The Power of Fish: Why You Need Omega-3s

fish and asparagus on a pan

When is the last time you had fish for dinner? Fish is among the healthiest foods on the planet. It is loaded with important nutrients, such as protein and vitamin D. Fish is also the world’s best source of omega-3 fatty acids.

What Are Omega-3 Fatty Acids?

Omega-3 fatty acids are a type of fat the body cannot make on its own. They are an essential fat, which means they are needed to survive. The body can’t make them from scratch but must get them from food. Foods high in Omega-3 include fish, vegetable oils, nuts (especially walnuts), flax seeds, flaxseed oil, and leafy vegetables.

Omega-3s and Inflammation

Omega-3 fatty acids have amazing anti-inflammatory properties. This goes beyond the acute inflammation of my “my knee is swollen” following a workout. I am talking about chronic inflammation like joint pain, heart disease and autoimmune conditions (asthma, psoriasis, rheumatoid arthritis, etc).

Omega-3 fatty acids get burned up pretty quickly when we are inflamed or under stress, which can cause other problems like the body’s immune system attacking itself.

Omega-3s Make Us Smarter

Omega-3 fatty acids are also important for brain cells because they provide energy and make up membranes of the cells.

Healthier and happier brain cells means better brain development and function, including memory. Research shows that low DHA (a type of omega-3 fatty acid) consumption is associated with memory loss, difficulty concentrating, Alzheimer’s disease, and other mood problems.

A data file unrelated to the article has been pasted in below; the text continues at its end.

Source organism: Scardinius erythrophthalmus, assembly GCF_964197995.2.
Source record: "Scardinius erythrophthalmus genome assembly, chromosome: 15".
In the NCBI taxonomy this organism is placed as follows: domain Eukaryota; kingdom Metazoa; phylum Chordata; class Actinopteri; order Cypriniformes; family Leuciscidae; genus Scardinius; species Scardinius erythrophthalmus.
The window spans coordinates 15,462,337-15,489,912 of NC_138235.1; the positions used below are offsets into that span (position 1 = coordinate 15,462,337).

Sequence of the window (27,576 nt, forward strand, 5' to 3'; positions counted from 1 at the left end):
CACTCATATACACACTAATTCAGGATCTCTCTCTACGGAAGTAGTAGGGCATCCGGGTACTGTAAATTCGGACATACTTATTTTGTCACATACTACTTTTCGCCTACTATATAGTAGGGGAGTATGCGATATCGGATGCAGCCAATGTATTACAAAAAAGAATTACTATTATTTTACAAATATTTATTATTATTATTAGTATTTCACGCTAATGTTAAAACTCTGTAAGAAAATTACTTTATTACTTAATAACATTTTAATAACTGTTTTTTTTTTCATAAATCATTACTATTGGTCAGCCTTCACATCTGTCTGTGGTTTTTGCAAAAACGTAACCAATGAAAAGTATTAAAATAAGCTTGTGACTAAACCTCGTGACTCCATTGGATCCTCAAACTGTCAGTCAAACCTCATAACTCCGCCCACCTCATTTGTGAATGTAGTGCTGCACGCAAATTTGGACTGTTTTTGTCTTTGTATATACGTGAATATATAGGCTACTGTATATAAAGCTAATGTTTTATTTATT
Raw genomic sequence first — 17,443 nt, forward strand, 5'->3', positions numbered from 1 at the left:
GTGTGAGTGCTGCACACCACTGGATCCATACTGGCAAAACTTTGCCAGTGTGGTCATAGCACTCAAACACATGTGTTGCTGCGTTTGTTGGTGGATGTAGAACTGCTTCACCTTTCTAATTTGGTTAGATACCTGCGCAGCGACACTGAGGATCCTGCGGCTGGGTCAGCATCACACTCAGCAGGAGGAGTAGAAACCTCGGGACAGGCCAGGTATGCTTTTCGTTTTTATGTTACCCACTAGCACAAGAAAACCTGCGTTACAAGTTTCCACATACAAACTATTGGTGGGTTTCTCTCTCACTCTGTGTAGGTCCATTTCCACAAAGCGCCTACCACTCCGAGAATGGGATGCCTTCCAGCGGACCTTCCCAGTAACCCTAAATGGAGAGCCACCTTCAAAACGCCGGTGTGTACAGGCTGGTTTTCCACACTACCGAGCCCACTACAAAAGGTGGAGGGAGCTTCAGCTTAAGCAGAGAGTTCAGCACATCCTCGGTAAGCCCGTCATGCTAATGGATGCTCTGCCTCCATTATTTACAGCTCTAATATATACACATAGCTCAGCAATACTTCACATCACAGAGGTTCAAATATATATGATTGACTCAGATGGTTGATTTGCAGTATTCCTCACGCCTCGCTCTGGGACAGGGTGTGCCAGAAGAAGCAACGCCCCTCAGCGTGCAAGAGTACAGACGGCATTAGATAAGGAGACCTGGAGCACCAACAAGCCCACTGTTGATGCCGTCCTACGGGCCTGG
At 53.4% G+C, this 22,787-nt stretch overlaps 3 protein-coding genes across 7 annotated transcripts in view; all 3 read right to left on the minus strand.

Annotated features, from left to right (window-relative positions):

Omega-3s Make Us Leaner

Omega-3 fatty acids can improve insulin sensitivity and make our bodies better at using stored body fat for energy, which both add up to a leaner physique.

How much Omega-3 Do I Need?

The 2015-2020 Dietary Guidelines for Americans recommends adults consume at least eight ounces of seafood per week. This works out to be two four-ounce servings of fish.

Remember though, this is the minimum.

You should really be shooting for 12-16 ounces per week of oily fish such as wild salmon, albacore tuna, mackerel, herring, and farmed trout.

What If I Don’t Like Fish?

For individuals who follow vegetarian or vegan diets, all is not lost. Ground flax seed, walnuts, and chia seeds are a few vegetarian sources for omega-3 fatty acids.

While foods are your best bet for getting omega-3 in your diet, fish oil supplements are available for those that who do not like fish or for us who live in the Midwest that may be limited in options of good quality (fresh) fish.

Quality Counts

Anything you’re choosing a supplement, quality is important.

Fish oil can easily be rancid, thus full of oxidative fatty acids, which actually boosts inflammation and oxidative stress. Taking cheap fish oil is worse then not taking any.

  • Aim for three to nine daily grams of total fish oil (about one to three grams of EPA + DHA) per day. Remember: one gram is 1,000 milligrams; two grams are 2,000 milligrams. Be aware that these numbers are almost never listed on the front of the label.
  • Look for small-fish-based formulations (e.g. herring, mackerel). Small fish are lower on the food chain and less likely to accumulate environmental toxins. Or choose krill oil or algae oil.
  • Be sure your brand is tested for pesticides and heavy metals.
  • Avoid cod liver oil.
  • Look for a quality seal of the US Pharmacopeia, third party testing, or the Global Health Organization for EPA and DHA testing.

Regardless of whether you opt for an omega-3 supplement, you should always strive to maintain a healthy diet and lifestyle. No dietary supplement is a substitute.

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